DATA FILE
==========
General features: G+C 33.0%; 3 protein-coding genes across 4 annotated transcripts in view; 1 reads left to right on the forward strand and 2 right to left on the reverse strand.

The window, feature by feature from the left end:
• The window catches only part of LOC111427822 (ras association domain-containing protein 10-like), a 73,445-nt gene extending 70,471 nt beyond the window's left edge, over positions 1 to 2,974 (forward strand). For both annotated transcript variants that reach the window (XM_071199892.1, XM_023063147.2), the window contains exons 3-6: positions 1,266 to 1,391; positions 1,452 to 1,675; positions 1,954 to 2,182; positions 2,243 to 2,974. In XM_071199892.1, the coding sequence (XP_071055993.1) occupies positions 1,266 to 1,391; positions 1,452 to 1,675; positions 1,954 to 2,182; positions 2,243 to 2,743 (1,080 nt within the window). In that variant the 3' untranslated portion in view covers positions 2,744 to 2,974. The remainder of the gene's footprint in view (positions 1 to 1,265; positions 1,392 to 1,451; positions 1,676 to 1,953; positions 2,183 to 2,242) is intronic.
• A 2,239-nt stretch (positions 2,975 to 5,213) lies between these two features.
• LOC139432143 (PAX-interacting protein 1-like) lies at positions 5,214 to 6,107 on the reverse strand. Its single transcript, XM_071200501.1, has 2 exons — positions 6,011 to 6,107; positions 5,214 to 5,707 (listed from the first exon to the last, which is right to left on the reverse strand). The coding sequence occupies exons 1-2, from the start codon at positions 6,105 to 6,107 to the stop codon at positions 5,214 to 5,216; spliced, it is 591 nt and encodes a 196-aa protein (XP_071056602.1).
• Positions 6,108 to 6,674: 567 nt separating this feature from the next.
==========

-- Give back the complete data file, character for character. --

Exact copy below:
General features: G+C 33.0%; 3 protein-coding genes across 4 annotated transcripts in view; 1 reads left to right on the forward strand and 2 right to left on the reverse strand.

The window, feature by feature from the left end:
• The window catches only part of LOC111427822 (ras association domain-containing protein 10-like), a 73,445-nt gene extending 70,471 nt beyond the window's left edge, over positions 1 to 2,974 (forward strand). For both annotated transcript variants that reach the window (XM_071199892.1, XM_023063147.2), the window contains exons 3-6: positions 1,266 to 1,391; positions 1,452 to 1,675; positions 1,954 to 2,182; positions 2,243 to 2,974. In XM_071199892.1, the coding sequence (XP_071055993.1) occupies positions 1,266 to 1,391; positions 1,452 to 1,675; positions 1,954 to 2,182; positions 2,243 to 2,743 (1,080 nt within the window). In that variant the 3' untranslated portion in view covers positions 2,744 to 2,974. The remainder of the gene's footprint in view (positions 1 to 1,265; positions 1,392 to 1,451; positions 1,676 to 1,953; positions 2,183 to 2,242) is intronic.
• A 2,239-nt stretch (positions 2,975 to 5,213) lies between these two features.
• LOC139432143 (PAX-interacting protein 1-like) lies at positions 5,214 to 6,107 on the reverse strand. Its single transcript, XM_071200501.1, has 2 exons — positions 6,011 to 6,107; positions 5,214 to 5,707 (listed from the first exon to the last, which is right to left on the reverse strand). The coding sequence occupies exons 1-2, from the start codon at positions 6,105 to 6,107 to the stop codon at positions 5,214 to 5,216; spliced, it is 591 nt and encodes a 196-aa protein (XP_071056602.1).
• Positions 6,108 to 6,674: 567 nt separating this feature from the next.